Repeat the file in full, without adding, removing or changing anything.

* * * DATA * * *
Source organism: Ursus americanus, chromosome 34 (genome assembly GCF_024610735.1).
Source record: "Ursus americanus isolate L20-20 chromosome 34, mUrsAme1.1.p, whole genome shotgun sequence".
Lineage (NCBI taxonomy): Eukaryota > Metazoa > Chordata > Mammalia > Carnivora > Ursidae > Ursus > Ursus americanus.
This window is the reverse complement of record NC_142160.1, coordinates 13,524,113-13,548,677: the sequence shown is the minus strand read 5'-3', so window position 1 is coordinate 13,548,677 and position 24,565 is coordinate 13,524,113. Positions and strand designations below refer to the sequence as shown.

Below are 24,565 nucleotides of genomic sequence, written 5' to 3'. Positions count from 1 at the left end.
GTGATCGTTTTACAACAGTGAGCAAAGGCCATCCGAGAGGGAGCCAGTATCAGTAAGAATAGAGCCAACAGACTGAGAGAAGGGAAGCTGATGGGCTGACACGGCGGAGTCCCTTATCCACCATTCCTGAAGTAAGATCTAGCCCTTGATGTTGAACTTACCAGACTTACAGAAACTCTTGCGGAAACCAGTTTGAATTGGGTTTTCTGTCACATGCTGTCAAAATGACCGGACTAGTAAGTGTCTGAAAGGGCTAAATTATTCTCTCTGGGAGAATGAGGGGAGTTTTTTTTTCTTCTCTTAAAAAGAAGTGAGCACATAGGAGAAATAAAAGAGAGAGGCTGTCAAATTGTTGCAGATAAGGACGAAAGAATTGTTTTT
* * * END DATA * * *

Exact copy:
Source organism: Ursus americanus, chromosome 34 (genome assembly GCF_024610735.1).
Source record: "Ursus americanus isolate L20-20 chromosome 34, mUrsAme1.1.p, whole genome shotgun sequence".
Lineage (NCBI taxonomy): Eukaryota > Metazoa > Chordata > Mammalia > Carnivora > Ursidae > Ursus > Ursus americanus.
This window is the reverse complement of record NC_142160.1, coordinates 13,524,113-13,548,677: the sequence shown is the minus strand read 5'-3', so window position 1 is coordinate 13,548,677 and position 24,565 is coordinate 13,524,113. Positions and strand designations below refer to the sequence as shown.

Below are 24,565 nucleotides of genomic sequence, written 5' to 3'. Positions count from 1 at the left end.
GTGATCGTTTTACAACAGTGAGCAAAGGCCATCCGAGAGGGAGCCAGTATCAGTAAGAATAGAGCCAACAGACTGAGAGAAGGGAAGCTGATGGGCTGACACGGCGGAGTCCCTTATCCACCATTCCTGAAGTAAGATCTAGCCCTTGATGTTGAACTTACCAGACTTACAGAAACTCTTGCGGAAACCAGTTTGAATTGGGTTTTCTGTCACATGCTGTCAAAATGACCGGACTAGTAAGTGTCTGAAAGGGCTAAATTATTCTCTCTGGGAGAATGAGGGGAGTTTTTTTTTCTTCTCTTAAAAAGAAGTGAGCACATAGGAGAAATAAAAGAGAGAGGCTGTCAAATTGTTGCAGATAAGGACGAAAGAATTGTTTTT